Eliminate the Tax Exemption for New Qualified Private Activity Bonds

CBO periodically issues a compendium of policy options (called Options for Reducing the Deficit) covering a broad range of issues, as well as separate reports that include options for changing federal tax and spending policies in particular areas. This option appears in one of those publications. The options are derived from many sources and reflect a range of possibilities. For each option, CBO presents an estimate of its effects on the budget but makes no recommendations. Inclusion or exclusion of any particular option does not imply an endorsement or rejection by CBO.

Billions of Dollars 2019 2020 2021 2022 2023 2024 2025 2026 2027 2028 2019-
Change in Revenues 0.1 0.6 1.3 2.0 2.7 3.5 4.3 5.1 5.8 6.5 6.7 31.8

Source: Staff of the Joint Committee on Taxation.
This option would take effect in January 2019.


The U.S. tax code permits state and local governments to finance certain projects by issuing bonds whose interest payments are exempt from federal income taxes. As a result, those bonds pay lower rates of interest than they would if the interest payments were taxable. For the most part, proceeds from tax-exempt bonds are used to finance public projects, such as the construction of highways and schools. In some cases, however, state and local governments issue tax-exempt bonds to finance private-sector projects. Such bonds—known as qualified private activity bonds—may be used to fund private projects that provide at least some public benefits. Eligible projects include the construction or repair of infrastructure and certain activities, such as building schools and hospitals, undertaken by nonprofit organizations. (Those organizations are sometimes called 501(c)(3) entities after the section of the tax code that authorizes them.)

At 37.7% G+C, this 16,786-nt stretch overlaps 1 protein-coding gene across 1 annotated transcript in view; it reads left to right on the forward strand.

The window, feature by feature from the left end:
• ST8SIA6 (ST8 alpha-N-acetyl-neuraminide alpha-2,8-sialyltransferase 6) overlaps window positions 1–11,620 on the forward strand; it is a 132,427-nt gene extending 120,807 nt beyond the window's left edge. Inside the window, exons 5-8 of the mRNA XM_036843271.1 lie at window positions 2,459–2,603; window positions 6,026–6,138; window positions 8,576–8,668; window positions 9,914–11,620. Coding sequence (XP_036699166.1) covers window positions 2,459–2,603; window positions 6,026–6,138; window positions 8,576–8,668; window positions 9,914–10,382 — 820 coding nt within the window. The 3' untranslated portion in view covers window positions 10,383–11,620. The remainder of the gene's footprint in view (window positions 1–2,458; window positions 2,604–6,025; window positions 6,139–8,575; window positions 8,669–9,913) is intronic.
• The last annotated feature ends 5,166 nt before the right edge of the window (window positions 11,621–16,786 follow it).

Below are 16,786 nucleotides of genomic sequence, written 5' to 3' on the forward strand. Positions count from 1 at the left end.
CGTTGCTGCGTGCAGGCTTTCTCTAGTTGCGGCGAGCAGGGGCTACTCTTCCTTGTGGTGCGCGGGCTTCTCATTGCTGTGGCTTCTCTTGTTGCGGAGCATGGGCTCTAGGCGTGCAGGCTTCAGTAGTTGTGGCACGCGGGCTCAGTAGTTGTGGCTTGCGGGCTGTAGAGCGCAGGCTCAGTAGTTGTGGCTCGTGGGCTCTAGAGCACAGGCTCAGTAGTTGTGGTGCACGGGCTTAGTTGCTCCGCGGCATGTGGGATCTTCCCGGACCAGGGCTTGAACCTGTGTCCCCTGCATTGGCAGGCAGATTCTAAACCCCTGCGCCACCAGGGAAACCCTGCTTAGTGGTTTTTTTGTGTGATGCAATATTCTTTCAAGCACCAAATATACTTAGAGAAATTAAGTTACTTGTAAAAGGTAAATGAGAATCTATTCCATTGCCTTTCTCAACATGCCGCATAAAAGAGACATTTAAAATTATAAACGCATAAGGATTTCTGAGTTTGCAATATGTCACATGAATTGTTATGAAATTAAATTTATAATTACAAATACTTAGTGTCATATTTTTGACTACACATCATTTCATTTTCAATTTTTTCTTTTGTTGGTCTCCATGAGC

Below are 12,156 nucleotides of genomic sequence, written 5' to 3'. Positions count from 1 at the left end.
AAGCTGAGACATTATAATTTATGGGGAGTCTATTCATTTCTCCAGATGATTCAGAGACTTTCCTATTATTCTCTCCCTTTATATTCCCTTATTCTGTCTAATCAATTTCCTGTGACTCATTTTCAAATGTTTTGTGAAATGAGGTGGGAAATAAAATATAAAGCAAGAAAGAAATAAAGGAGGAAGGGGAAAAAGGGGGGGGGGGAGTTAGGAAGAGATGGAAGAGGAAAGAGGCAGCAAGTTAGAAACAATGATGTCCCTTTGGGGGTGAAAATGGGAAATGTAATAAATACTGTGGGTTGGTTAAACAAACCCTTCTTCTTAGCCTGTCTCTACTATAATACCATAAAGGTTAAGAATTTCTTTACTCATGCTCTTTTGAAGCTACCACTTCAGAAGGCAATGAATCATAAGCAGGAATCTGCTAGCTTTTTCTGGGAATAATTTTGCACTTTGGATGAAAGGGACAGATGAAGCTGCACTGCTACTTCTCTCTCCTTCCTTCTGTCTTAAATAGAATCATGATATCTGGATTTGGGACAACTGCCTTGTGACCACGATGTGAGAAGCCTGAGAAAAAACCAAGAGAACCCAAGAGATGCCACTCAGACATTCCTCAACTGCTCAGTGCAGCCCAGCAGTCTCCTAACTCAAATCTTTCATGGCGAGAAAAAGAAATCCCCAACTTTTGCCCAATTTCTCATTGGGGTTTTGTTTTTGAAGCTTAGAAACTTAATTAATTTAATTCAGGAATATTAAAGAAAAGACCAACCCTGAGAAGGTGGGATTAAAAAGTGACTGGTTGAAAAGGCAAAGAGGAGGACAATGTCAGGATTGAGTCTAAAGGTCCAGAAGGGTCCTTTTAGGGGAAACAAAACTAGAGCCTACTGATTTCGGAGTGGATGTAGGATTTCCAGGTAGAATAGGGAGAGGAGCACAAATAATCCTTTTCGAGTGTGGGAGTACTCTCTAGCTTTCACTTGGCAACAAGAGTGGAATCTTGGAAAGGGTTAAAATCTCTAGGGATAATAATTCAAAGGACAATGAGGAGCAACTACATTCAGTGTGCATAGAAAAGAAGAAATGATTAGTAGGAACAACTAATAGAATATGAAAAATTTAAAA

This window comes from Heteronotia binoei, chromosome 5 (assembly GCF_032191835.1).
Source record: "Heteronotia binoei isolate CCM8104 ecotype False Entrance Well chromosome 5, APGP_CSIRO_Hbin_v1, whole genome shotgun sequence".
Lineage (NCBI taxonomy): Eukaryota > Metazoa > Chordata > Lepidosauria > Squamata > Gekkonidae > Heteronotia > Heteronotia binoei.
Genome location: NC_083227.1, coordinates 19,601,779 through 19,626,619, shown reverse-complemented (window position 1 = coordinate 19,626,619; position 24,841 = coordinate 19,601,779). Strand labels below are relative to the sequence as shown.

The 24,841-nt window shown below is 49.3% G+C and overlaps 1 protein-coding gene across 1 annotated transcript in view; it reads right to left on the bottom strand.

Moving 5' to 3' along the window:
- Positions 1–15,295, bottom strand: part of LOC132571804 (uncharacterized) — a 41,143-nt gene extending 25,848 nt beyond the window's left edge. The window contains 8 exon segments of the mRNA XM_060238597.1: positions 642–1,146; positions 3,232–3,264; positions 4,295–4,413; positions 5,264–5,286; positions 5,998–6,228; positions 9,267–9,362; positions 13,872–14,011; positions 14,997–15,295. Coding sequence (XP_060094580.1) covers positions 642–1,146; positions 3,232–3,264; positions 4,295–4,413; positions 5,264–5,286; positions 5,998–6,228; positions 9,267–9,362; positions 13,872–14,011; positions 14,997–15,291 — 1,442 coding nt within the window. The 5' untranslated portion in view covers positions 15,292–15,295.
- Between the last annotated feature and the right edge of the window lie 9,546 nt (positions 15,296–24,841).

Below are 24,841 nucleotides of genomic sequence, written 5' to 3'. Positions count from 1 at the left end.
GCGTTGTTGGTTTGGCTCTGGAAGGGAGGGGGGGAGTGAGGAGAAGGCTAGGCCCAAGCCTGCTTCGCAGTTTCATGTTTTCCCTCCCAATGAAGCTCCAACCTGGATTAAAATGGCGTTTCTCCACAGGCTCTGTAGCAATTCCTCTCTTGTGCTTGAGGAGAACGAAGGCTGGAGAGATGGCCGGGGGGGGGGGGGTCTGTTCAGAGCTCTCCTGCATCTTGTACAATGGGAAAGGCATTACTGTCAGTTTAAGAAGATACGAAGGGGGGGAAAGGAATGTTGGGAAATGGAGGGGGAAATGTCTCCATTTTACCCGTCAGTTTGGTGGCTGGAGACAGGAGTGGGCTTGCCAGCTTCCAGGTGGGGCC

In 2015, a total of approximately $102 billion in qualified private activity bonds was issued by the 50 states, and slightly less than half (45 percent) of the proceeds were used for new investment. The remaining proceeds were used to issue new bonds that replaced existing bonds. At that time, Standard and Poor's reported that the yield on high-grade municipal bonds—a reasonable proxy for qualified private activity bonds—was 3.5 percent, well below the yield on corporate bonds of comparable creditworthiness (3.9 percent).


This option would eliminate the tax exemption for new qualified private activity bonds beginning in 2019.

Effects on the Budget